Letters: Portland is ready for professional baseball
There is a buzz in Portland around baseball. Portland residents are wondering if this would benefit them or not, especially with new announcements from the Portland Diamond Project.
We believe that the project is a good thing because there are a lot of baseball fans here, and the project will help Portland's economy grow.
The proposed ballpark site is Terminal 2, in an industrial area with mainly warehouses. The closest neighborhoods are the Slabtown and Northwest neighborhoods. T2 is a good site, as there is almost nothing to remove for this project.
Gerry Mildner, a professor at Portland State University, knows that Portland's market is small compared to larger cities. His main worry is that Portland doesn't have enough people to support a franchise. If there isn't enough interest, it may cause unwanted changes in the economy.
Portland Metro Council President Lynn Peterson spoke to us about transportation. Front Avenue runs by Terminal 2. Front is mainly used by large vehicles for industrial transport, and not many other roads run to the spot.
Peterson said that transportation would be easier for fans if there were a variety of ways of transport to get to the ballpark. Another idea is a traffic circle just for Lyft and Uber cars to pick up and drop off fans. Others suggest that there could be water taxis to travel along the river to the stadium and other stops.
Developers will follow a long-term master plan that will make the whole baseball plan more worth it. They hope to build a whole new "Pearl District" in what is now the industrial area.
Advancing the economy of Portland will be an effective and efficient way to solve multiple problems that residents of the city frequently encounter in their everyday lives.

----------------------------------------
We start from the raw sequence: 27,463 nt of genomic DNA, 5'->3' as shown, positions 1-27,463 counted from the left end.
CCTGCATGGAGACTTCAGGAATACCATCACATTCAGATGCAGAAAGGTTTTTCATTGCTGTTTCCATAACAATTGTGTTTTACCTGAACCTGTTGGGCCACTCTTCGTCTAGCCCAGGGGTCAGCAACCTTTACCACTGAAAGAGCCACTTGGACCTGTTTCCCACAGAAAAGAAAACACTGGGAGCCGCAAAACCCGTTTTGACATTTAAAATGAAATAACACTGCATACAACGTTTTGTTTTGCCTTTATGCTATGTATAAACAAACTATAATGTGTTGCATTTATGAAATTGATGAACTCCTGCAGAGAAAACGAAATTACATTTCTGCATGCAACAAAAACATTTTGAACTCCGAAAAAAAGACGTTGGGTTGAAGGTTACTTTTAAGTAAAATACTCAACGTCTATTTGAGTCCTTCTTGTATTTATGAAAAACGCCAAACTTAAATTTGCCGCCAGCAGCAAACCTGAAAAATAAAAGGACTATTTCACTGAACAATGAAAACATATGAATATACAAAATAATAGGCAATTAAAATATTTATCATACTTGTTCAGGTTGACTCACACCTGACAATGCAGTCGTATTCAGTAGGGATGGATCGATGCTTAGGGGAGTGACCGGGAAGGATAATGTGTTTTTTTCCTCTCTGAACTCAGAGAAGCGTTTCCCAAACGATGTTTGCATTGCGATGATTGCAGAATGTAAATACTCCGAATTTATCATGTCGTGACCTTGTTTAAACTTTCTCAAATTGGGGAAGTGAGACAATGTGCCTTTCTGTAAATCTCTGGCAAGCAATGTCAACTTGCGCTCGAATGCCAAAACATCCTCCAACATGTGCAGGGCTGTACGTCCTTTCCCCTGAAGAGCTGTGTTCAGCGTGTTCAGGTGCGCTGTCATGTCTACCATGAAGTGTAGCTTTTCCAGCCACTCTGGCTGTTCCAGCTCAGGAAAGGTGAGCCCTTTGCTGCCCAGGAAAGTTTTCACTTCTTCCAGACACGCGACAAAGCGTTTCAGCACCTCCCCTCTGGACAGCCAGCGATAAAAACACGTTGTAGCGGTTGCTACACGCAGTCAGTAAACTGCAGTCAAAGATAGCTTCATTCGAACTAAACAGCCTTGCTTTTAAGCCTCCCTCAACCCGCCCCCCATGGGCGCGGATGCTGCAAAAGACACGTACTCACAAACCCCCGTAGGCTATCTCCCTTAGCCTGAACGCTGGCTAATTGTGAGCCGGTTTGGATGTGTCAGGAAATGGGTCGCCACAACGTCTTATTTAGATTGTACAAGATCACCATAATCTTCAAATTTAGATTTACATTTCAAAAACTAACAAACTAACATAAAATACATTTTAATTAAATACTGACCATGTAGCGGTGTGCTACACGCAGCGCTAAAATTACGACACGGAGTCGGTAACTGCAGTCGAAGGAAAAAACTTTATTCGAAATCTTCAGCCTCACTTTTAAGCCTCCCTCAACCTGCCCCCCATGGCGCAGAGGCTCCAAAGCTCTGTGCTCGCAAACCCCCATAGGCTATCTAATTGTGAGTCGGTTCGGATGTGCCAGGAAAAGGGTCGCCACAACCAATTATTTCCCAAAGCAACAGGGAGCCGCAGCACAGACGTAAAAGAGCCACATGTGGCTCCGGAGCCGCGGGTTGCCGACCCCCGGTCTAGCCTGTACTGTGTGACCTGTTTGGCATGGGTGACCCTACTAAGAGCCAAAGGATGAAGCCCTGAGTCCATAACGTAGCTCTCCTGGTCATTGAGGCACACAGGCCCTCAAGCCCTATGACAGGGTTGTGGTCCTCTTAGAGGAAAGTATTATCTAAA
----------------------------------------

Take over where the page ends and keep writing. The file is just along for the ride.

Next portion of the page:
PGE about to make an expensive mistake
PGE is closing its coal-fired power plant in Boardman next year. Good.
Ratepayers nixed a plan to replace it with gas turbines — U.S. pipeline companies lose 13 million tons of methane to the atmosphere every year, and methane is 86 times as bad as carbon dioxide over the next critical 20 years.
And now PGE is going with wind, solar and lithium-ion batteries. There are better batteries (Google Ambri), but that's not what this is about.
I will resist anyone trying to build a new pressurized-water (nuclear) fission reactor in the Pacific Northwest. That primitive technology is still as dangerous as when Three Mile Island almost took out Pennsylvania.
But there are several kinds of fission reactor; some are far safer. Molten salt reactors shut down, instead of melting down, if they lose power; and they operate at atmospheric pressure, while a pressurized-water reactor runs at around 150 atmospheres and is a steam explosion waiting to happen.
Pressurized-water reactors waste 96% of their expensive fuel; salt reactors can burn that nuclear waste and reduce it 20-fold. We already have fuel for thousands of years; no need to dig up national monuments.
Salt reactors run two to three times as hot, and so efficient, and they are the right temperature to replace a coal boiler. PGE could keep using the turbines/condensers/pumps and the rest of the expensive plant their ratepayers have already paid for and avoid the carbon footprint of replacing all of that equipment.